- The Washington Times - Tuesday, December 23, 2014

Internal Revenue Service employees charged with scrutinizing tea party groups’ nonprofit status applications showed a marked antipathy to the organizations, with one examiner calling a group “icky” and others saying they were searching for ways to deny the requests, according to a congressional oversight report Tuesday.

The staff report, released by Rep. Darrell E. Issa, the California Republican who is giving up the reins at the House Committee on Oversight and Government Reform at the end of this year, also found that IRS officials “repeatedly changed their stories” about what went on and who was responsible for targeting the conservative and tea party groups.

The different stories, and roadblocks erected by the tax agency, the White House and congressional Democrats, have made it difficult to figure out exactly what went on in the agency as it was targeting tea party and conservative groups for improper scrutiny and delaying approval of their applications, the investigators said.

“Nearly four years after the committee began probing complaints about disparate treatment towards applicants for tax-exempt status, the committee’s investigation is not closed,” the report concludes after giving a status check on what the investigation has found and what questions are still outstanding.

However, the report says it has been unable to come to a conclusion about whether the White House knew about the targeting beforehand because of conflicting accounts.

Democrats questioned the way the report was written and released, saying it was odd Mr. Issa’s investigators didn’t share the report with them before it was released.

PHOTOS: Politicians in prison: Public servants who've served time

“It is revealing that the Republicans — yet again — are leaking cherry-picked excerpts of documents to support their preconceived political narrative without allowing committee members to even see their conclusions or vote on them first,” said Rep. Elijah E. Cummings, the ranking Democrat on the committee.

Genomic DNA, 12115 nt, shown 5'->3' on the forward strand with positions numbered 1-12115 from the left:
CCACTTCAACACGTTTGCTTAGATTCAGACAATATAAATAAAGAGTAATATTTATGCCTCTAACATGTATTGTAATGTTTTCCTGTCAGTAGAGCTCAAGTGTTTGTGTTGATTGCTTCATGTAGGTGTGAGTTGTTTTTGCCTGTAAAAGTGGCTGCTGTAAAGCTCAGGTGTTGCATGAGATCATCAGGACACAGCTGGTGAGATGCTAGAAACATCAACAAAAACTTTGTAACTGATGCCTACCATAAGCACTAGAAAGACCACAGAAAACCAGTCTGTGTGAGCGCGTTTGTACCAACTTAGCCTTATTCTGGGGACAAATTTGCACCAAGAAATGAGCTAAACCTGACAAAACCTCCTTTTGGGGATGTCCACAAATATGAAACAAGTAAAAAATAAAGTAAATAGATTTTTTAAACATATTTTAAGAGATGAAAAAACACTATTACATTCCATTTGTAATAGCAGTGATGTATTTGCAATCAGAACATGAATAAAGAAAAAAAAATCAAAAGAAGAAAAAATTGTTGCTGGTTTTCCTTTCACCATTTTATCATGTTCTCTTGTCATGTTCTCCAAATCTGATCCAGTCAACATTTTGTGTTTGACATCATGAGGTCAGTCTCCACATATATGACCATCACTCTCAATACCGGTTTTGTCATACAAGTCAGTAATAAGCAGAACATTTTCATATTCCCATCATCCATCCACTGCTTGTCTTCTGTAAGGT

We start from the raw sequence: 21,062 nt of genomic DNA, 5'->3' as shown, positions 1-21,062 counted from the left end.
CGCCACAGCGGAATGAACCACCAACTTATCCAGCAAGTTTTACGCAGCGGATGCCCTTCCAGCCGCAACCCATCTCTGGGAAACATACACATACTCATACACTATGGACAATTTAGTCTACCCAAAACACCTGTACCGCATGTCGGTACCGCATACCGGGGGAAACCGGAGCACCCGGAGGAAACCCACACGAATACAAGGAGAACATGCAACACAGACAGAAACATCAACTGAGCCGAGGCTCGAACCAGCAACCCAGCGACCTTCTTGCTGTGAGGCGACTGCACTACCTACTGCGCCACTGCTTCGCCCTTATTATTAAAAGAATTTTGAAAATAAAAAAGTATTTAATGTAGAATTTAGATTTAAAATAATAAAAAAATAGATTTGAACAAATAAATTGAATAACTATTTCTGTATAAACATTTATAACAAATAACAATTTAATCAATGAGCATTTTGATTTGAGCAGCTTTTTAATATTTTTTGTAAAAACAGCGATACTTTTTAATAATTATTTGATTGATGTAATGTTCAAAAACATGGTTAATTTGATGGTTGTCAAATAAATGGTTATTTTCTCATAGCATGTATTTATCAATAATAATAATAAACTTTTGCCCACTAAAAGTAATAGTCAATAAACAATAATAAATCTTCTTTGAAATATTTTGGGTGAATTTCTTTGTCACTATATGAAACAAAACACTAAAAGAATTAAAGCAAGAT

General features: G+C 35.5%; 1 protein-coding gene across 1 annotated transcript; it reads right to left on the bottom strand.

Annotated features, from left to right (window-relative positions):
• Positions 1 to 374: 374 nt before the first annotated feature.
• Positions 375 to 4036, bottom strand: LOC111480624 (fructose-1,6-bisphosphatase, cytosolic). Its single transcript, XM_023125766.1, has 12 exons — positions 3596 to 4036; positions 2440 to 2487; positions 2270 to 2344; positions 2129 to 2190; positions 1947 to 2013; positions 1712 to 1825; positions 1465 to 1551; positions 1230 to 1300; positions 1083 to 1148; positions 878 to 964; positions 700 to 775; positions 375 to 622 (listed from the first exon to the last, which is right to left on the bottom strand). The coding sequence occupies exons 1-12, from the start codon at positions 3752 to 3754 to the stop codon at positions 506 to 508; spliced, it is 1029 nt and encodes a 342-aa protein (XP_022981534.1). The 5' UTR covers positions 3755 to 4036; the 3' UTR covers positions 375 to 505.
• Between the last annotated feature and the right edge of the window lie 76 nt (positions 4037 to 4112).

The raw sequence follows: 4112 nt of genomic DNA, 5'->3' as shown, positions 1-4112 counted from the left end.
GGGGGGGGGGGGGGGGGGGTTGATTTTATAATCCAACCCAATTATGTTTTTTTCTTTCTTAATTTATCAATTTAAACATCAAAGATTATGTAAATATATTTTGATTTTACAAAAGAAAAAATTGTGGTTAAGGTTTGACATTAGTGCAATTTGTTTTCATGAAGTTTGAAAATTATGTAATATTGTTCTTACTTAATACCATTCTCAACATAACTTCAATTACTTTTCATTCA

The release of excerpts of the committee’s interviews has long been a sore point for Democrats, who have tried to get Mr. Issa to release the transcripts in their entirety. Democrats argue that would give the public a more accurate view than the snapshots Mr. Issa releases.

The report marks a parting shot from Mr. Issa, who is term-limited after three congresses as the lead Republican on the committee.

During the past four years, as chairman, he oversaw investigations into the Fast and Furious gunwalking operation, the 2012 Benghazi terrorist attack and the IRS targeting.

Along the way, he subpoenaed thousands of documents, sparked the House’s vote to hold Attorney General Eric H. Holder Jr. in contempt of Congress and is still engaged in a lawsuit with Mr. Holder to shake loose documents the White House has been trying to shield from disclosure.

In the IRS investigation, his staffers are still battling with the administration to get a look at tens of thousands of emails that they sought a year and a half ago — including some 30,000 that the IRS said were irretrievably lost when key figure Lois G. Lerner’s computer hard drive crashed.